my mother’s daughter – three poems


The morning grey extended time, day
reversed itself and became closer to night
Solemn and enclosing, the rain
hit the windows and ran rivulets down the glass
it pounded against the house, sending the cats
to take cover underneath the beds

By mid-afternoon, the sky turned misty
and the sun pressed against the opaque sky
casting an ethereal light on everything
Waiting outside for my daughter, it was impossible
not to notice, even the grass had never been
quite that shade of green

She came home tired and cranky
I kissed her forehead and told her she was missed
at school all day, on this long day
She hugged me, and as I held her in my arms
I looked into her face and followed her back
to the beginning, when the world was raw and new

Nothing could touch us then, nothing.
And now, life, it is too much sometimes, or else
a pit of nothingness and despair. Would if I could
have lived as Dickinson or Rich, Atwood or Bukowski
not Plath, never Plath, perfection has no children
yet; the children would survive her

I don’t know how to rebuild pieces of a dream
I cannot catch them with my hands, I cannot be sure
which piece fits where. Everything hangs in the balance
and I am shaken, so much depends upon …
Did you really believe, Williams, upon
a red wheelbarrow?



The children are sleeping, in a wave
of exhaustion, the scent of sickness
still upon them, the baby
cried and cried until held her
against my breast and she
finally gave into sleep, rosebud mouth
open, cries still sobbing through her
as if it were involuntary
I laid her in bed and held her tiny body
against the length of my torso
I put my ear to her chest and listened
to her heartbeat, so close to me
through the small frame
of bone, the soft surface of skin.

I heard her heart beat loud and strong
and remembered our doctor’s visits
when she was still in the womb, we
would always begin by baring my
stomach and rubbing the cool, clear gel
white noise of the machine and then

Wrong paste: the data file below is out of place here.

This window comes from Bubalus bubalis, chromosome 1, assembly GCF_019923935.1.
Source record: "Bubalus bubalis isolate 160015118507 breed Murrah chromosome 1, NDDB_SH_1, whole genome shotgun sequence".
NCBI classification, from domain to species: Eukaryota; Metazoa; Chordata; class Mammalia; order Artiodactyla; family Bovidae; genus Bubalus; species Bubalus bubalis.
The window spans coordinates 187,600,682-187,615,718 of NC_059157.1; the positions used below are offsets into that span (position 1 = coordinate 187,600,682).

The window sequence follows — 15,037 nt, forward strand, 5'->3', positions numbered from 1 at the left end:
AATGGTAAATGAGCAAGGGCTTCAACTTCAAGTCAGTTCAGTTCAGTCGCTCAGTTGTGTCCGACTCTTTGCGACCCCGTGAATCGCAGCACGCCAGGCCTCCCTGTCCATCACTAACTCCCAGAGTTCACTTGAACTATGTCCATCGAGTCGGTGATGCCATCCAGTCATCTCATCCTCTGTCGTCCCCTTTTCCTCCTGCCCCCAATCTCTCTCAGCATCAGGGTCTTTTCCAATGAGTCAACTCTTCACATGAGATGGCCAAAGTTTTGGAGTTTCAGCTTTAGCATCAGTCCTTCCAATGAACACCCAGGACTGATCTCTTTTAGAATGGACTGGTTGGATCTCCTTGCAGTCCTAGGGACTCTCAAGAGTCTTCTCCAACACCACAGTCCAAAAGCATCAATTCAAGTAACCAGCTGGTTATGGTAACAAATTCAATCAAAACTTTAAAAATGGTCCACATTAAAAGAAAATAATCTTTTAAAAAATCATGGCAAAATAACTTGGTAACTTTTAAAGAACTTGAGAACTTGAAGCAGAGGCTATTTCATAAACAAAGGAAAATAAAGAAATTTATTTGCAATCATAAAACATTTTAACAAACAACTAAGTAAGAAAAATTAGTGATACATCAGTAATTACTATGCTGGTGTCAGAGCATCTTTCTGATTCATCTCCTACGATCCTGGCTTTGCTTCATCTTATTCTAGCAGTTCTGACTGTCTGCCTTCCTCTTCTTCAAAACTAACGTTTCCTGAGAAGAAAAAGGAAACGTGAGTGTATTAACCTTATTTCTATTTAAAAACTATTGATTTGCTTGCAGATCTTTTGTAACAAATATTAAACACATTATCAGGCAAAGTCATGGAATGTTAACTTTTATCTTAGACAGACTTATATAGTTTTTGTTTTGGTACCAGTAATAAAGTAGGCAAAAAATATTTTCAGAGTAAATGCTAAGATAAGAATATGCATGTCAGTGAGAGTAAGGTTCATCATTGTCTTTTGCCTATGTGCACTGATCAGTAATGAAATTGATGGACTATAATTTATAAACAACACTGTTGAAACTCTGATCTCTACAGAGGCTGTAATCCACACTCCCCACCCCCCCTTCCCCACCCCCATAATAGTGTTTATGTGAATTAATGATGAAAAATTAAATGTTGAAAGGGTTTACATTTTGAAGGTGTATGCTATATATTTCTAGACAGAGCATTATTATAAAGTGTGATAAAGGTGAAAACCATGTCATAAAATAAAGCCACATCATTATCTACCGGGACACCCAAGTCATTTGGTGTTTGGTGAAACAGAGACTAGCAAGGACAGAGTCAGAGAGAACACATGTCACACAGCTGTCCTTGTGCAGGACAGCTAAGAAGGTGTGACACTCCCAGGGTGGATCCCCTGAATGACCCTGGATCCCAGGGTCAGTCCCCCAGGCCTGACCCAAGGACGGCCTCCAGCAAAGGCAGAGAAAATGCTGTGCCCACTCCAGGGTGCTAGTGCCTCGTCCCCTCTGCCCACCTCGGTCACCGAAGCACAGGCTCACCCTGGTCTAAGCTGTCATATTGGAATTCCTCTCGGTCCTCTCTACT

the microphone making its way across
my body, looking for that unmistakable
noise, the faint sound of her fetal heart
and how it never failed
to bring tears to my eyes, each time
I was overcome with it
now she sleeps, nearing one year
outside the womb, she is still becoming
and I hope she can grow strong
in this fragile space, my life.


The Embrace

It is cold and grey and misty
outside; winter rain isn’t kind
I just finished the dishes
and am sitting at the kichen table
watching my daughter dance
wildly across the living room

she’s dressed like a flamenco dancer
twirling and leaping, ponytail flying
my other child is napping
it’s late to nap, but she’s so content
cradled in the warmth of slumber
against the harsh winter cold

I am sitting here, counting these
stolen moments upon one hand,
each finger slightly dimpled from
dishwater and soap
I know soon one child will wake
and the other will run into the kichen
there are needs to be met, and my
mother’s daugther has work to do.

I’m tired, but its a good tired
this is the most important work I’ll
ever do, my role is complex.
I need to be the change I wish to see
the children look at the world
through my eyes, and I want them
to see something beautiful, something
wonderful. I am changing, growing
stronger, I am evolving.

But for now, I need to linger here
listening to my life resonate
each path has led me to this moment
and I embrace it, finding my life
a wellspring of love and laughter
I want to hold this feeling,
hold it in my fragile hands
as if it were a tangible thing
I would never let go.


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